My way of working is to enter an unknown world, explore it over a period of time, and learn from it.

—Bruce Davidson

Jackson Fine Art is pleased to start off the summer with two exhibitions by Bruce Davidson, one of the most celebrated and influential photographers of the 20th century. Since Henri Cartier-Bresson invited him to join the Magnum Photos agency in 1958, Davidson has established a reputation for his ability to engage his subjects, often concentrating on people on the outskirts or those explicitly concerned with redefining boundaries.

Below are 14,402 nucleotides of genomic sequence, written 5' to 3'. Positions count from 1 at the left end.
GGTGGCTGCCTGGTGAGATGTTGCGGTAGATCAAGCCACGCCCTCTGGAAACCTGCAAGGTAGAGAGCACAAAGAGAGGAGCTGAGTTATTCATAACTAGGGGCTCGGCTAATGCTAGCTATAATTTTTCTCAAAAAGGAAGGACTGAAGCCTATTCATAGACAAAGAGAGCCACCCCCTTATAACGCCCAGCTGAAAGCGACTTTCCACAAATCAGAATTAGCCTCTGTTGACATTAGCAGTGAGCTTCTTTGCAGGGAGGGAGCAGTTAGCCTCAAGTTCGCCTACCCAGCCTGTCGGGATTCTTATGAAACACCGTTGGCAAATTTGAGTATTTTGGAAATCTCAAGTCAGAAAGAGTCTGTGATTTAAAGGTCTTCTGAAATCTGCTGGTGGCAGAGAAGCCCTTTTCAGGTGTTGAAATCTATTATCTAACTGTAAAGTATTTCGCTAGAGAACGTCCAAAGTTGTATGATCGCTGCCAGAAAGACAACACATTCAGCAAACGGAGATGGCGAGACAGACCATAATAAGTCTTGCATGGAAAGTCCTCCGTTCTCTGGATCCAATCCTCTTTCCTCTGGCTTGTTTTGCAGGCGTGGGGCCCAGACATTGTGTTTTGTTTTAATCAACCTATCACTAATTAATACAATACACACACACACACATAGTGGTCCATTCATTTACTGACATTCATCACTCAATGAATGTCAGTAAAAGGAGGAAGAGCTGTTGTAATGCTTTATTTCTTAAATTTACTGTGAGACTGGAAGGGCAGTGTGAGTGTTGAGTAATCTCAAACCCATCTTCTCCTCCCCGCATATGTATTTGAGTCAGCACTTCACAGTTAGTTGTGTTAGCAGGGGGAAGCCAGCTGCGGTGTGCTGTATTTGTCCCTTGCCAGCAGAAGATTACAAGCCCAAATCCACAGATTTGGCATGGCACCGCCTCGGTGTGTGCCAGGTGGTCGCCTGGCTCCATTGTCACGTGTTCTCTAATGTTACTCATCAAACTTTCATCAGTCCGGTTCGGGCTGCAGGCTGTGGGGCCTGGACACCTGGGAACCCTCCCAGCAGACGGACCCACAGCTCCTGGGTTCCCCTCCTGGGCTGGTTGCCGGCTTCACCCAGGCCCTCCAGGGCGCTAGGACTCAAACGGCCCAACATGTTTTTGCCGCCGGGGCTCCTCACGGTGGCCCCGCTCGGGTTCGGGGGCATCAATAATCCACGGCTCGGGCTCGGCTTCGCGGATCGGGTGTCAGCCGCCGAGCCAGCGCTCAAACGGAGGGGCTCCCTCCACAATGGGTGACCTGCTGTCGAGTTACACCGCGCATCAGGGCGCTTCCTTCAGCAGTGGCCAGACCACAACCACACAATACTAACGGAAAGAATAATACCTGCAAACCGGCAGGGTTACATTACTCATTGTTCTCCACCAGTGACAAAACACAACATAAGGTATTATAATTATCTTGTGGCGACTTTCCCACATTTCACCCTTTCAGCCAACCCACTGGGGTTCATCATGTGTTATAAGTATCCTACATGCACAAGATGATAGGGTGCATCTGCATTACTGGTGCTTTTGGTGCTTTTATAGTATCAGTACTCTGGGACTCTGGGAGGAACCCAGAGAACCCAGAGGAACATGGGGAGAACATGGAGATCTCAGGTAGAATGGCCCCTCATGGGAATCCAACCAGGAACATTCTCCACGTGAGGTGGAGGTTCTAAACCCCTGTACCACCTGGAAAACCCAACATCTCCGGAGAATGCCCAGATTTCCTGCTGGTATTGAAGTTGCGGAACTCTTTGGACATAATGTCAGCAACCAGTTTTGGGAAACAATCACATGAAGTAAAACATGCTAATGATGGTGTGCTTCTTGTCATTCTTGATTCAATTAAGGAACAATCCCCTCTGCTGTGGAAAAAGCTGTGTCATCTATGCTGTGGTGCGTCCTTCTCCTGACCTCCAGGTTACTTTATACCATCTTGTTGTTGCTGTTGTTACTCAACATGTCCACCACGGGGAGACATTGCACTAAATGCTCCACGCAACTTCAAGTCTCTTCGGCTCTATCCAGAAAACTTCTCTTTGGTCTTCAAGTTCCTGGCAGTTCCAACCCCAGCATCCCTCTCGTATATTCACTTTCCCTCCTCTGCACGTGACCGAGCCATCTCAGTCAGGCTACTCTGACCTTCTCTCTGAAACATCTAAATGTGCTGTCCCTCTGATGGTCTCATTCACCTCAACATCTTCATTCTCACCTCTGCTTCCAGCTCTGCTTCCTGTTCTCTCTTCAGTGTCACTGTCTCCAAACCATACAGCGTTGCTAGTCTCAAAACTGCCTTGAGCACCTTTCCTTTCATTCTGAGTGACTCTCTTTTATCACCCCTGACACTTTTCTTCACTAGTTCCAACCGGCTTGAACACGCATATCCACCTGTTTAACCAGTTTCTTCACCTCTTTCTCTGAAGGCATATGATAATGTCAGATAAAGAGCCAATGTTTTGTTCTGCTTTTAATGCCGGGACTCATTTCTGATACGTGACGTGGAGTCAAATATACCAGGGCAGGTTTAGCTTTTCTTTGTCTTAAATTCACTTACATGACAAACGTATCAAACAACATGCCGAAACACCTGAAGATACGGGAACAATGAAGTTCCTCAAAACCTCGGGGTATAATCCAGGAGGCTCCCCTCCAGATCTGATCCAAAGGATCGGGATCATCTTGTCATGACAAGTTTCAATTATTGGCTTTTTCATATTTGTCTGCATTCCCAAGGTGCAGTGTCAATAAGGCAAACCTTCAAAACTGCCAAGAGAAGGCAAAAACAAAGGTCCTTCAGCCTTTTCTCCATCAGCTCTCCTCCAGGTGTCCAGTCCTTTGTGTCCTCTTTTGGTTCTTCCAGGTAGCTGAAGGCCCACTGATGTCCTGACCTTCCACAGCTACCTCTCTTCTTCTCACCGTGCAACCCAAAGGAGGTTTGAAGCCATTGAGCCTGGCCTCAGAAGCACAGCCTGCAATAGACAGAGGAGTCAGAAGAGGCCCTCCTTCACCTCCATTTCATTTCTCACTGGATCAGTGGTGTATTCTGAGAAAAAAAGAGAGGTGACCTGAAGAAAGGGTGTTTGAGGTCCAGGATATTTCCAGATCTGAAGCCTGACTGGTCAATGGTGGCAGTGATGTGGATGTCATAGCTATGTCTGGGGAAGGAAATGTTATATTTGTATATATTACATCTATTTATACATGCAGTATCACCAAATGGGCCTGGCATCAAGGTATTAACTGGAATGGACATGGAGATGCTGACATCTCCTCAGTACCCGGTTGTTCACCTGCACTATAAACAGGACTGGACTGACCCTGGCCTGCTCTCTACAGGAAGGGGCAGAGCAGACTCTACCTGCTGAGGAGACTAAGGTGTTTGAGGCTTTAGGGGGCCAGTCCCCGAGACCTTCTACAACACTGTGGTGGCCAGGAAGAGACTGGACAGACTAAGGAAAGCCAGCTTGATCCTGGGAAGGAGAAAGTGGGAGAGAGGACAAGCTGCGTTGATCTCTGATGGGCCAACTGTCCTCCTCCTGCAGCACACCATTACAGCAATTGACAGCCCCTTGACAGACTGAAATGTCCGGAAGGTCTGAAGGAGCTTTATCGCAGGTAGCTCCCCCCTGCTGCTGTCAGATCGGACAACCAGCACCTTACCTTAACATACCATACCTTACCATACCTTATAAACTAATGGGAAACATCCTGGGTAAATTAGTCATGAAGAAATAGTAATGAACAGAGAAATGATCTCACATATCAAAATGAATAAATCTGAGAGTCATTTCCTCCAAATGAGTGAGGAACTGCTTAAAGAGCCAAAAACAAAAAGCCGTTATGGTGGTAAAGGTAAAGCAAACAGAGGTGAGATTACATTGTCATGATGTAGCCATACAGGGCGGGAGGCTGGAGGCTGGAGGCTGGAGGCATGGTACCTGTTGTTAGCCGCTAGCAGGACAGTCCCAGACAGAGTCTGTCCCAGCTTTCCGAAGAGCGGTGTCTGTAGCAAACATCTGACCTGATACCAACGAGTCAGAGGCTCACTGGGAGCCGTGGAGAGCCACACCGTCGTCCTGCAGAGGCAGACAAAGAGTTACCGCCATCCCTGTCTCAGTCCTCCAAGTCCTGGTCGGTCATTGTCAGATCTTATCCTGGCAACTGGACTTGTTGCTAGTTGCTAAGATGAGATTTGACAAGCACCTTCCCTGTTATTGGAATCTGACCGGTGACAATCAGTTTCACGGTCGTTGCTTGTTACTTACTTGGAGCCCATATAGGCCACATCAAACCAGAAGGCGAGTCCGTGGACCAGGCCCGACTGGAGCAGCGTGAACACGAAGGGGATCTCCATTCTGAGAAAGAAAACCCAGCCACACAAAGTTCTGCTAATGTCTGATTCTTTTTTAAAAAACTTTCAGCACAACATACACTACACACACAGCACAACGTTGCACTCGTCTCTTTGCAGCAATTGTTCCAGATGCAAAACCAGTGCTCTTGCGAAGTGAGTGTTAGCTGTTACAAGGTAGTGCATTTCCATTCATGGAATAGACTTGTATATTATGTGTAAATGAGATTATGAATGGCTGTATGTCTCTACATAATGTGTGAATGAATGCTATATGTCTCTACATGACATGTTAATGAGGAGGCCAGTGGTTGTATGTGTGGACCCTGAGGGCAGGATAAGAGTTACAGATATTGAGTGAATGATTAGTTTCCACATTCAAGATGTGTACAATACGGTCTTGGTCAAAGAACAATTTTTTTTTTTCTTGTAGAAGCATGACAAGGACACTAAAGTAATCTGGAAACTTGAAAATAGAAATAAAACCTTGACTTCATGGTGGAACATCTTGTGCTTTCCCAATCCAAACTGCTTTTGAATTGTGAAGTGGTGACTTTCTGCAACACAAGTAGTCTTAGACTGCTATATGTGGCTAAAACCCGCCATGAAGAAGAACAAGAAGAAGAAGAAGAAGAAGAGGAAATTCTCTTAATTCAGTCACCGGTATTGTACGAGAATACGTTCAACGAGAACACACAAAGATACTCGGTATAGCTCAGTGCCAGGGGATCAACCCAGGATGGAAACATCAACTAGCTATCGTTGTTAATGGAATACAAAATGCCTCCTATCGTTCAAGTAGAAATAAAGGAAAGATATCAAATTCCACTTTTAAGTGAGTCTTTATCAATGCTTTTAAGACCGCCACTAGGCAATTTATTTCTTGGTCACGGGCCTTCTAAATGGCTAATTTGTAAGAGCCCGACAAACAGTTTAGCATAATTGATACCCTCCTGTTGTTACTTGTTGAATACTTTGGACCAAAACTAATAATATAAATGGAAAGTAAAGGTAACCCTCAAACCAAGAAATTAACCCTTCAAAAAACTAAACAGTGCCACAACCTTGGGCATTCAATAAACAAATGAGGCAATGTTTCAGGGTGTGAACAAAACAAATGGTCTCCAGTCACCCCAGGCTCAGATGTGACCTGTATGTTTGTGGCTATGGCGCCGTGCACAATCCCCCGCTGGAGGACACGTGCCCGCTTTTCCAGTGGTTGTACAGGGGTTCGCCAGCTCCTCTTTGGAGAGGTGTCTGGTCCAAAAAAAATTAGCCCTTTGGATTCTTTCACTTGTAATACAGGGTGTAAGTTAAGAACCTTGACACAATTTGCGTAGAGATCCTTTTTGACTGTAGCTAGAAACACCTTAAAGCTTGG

In Color, a recent monograph published by Steidl, presents Bruce Davidson’s personal selections from his lesser-known color archive. Ranging from a period of fifty-six years and counting, these images are representative of the photographer’s color career. Assignments from various magazines (Vogue, National Geographic, Life magazine) and commercial projects led him to photograph fashion (early 1960s), the Shah of Iran with his family (1964), keepers of French monuments (1988), the supermodel Kylie Bax (1997), and college cheerleaders (1989). He photographed in India and China, but also at home in New York, in Chicago, and along the Pacific Coast Highway.